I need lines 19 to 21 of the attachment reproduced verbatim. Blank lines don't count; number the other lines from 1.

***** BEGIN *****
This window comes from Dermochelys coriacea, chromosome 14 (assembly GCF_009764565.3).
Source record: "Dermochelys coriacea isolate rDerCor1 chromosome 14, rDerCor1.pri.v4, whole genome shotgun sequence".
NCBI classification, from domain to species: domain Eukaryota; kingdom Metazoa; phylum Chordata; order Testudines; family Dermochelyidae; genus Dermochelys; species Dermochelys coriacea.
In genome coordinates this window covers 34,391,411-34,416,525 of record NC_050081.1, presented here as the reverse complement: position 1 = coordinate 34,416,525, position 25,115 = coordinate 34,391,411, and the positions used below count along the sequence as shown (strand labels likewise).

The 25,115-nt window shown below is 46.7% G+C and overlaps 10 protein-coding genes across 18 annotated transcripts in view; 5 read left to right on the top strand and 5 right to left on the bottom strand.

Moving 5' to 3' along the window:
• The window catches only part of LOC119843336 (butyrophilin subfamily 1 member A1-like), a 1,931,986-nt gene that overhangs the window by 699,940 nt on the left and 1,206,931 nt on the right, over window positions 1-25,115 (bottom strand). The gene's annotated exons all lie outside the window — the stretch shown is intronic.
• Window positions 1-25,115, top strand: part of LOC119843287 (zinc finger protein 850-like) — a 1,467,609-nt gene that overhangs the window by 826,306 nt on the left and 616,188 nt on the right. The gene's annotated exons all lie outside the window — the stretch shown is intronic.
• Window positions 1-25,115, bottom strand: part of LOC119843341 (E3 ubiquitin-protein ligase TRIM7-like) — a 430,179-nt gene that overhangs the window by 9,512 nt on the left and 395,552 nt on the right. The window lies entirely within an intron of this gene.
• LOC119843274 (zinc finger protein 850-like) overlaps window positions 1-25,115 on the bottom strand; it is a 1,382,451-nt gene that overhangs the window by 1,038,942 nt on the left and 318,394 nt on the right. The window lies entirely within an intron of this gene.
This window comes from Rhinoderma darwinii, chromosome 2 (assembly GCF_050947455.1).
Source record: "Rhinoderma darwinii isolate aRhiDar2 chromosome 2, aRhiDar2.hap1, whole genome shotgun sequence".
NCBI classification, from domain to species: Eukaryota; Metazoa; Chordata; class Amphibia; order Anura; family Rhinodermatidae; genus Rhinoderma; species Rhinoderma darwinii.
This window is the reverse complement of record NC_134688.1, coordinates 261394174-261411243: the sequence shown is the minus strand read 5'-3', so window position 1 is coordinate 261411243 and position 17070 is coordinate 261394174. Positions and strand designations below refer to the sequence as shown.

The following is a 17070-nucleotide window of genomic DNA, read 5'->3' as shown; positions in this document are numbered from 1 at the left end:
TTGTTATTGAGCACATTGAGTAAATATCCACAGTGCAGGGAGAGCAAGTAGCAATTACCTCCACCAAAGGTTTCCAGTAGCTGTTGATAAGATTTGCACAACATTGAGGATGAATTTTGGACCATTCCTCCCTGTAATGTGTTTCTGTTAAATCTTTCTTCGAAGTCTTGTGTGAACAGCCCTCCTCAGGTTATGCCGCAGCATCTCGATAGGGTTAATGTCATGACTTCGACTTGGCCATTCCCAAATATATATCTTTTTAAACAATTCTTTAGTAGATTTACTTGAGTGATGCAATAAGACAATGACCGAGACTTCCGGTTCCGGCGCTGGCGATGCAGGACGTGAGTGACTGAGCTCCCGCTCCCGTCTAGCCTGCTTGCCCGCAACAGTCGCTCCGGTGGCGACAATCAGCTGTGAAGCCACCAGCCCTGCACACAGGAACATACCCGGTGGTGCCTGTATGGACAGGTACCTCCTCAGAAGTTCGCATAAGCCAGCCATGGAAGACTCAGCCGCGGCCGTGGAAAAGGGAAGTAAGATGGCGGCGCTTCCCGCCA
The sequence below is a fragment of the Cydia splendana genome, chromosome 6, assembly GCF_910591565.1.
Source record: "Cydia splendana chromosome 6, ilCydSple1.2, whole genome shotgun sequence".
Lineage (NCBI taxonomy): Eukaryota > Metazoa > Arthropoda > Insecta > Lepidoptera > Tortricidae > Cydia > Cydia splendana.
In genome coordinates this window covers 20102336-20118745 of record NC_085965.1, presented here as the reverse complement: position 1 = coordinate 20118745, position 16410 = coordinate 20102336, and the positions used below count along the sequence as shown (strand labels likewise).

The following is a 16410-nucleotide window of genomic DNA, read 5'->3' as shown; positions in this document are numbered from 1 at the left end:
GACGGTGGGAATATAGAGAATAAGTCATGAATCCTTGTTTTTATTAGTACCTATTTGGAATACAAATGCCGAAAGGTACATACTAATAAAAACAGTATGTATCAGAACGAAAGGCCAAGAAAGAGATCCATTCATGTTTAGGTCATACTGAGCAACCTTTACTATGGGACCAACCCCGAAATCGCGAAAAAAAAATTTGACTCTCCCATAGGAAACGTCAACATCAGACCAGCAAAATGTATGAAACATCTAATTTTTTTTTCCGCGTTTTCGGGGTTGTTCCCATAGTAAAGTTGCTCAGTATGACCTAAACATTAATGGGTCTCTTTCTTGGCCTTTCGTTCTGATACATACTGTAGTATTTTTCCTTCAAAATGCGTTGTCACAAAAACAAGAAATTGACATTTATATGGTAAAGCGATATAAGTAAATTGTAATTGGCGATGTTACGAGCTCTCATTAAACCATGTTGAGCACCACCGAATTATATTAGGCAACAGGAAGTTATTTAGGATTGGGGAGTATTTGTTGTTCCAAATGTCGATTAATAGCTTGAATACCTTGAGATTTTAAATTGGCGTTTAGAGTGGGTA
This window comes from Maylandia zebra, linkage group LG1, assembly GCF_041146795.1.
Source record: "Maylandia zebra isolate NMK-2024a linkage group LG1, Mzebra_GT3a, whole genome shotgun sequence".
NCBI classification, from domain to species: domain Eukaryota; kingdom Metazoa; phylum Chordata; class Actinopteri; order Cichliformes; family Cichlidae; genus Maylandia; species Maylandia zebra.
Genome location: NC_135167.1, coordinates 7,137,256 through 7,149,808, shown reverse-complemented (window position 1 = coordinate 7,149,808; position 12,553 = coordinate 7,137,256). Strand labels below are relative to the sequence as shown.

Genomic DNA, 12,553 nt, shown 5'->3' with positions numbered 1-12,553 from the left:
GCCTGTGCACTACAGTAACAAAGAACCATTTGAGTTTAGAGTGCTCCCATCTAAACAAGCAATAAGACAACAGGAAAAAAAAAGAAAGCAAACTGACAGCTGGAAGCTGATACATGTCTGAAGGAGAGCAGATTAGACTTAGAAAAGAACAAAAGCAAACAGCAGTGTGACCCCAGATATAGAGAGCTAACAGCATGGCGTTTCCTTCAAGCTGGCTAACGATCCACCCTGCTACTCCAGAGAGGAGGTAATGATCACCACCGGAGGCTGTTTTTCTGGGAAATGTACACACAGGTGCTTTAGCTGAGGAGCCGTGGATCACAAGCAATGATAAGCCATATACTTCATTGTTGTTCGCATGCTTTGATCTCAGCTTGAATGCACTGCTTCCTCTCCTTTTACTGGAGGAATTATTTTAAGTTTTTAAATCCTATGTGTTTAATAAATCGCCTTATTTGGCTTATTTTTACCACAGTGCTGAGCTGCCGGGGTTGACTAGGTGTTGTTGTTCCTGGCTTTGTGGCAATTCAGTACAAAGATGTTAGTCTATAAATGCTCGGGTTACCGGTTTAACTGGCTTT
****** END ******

Lineage (NCBI taxonomy): Eukaryota > Metazoa > Arthropoda > Insecta > Lepidoptera > Tortricidae > Cydia > Cydia splendana.
In genome coordinates this window covers 20102336-20118745 of record NC_085965.1, presented here as the reverse complement: position 1 = coordinate 20118745, position 16410 = coordinate 20102336, and the positions used below count along the sequence as shown (strand labels likewise).

The following is a 16410-nucleotide window of genomic DNA, read 5'->3' as shown; positions in this document are numbered from 1 at the left end: